Much of the motivation is probably for PR, but it can also be practical. Data centers consume large amounts of power and generate large amounts of heat, and lowering the cost of either obviously benefits the company. I’ve seen servers from a local university used to provide heat for a conservatory. It’s a win for everyone: the conservatory cuts it’s heating bills, the university eliminates the cooling cost associated with those servers, and there is a nice sign to tell the public about this use of the servers, so it also serves as an educational/public relations opportunity for the both institutions.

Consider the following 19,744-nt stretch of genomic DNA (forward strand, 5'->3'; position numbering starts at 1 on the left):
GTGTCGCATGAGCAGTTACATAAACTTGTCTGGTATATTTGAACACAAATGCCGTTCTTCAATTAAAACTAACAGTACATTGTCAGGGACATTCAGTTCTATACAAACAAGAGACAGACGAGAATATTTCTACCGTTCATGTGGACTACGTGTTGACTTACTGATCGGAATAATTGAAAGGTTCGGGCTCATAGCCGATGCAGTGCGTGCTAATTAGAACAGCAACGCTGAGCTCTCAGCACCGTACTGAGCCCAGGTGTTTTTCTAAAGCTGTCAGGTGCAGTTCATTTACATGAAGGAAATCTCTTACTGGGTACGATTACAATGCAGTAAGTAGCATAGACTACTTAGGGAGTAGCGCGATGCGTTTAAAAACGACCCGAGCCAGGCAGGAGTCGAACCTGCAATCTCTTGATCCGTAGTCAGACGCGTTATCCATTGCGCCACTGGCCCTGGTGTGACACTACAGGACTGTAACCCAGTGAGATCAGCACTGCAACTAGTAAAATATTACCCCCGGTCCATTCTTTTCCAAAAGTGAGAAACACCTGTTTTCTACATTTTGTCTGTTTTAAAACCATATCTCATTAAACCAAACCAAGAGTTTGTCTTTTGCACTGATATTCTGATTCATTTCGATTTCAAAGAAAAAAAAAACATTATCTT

Facebook has placed some of it’s data centers in very cold climates, such as Finland. Again, this result in both significant savings in cooling costs, but it is also a legitimately helpful “green” decision. Google has invested in wind energy. Sure, some of that is for the publicity and to differentiate themselves from their competitors, but I am certain that the company has done enough cost projections to realize that renewable energy can be comparable to conventional energy sources. Plus, the investment in renewables by these large companies helps renewable energy become more viable, and over time should help lower the cost of renewable energy.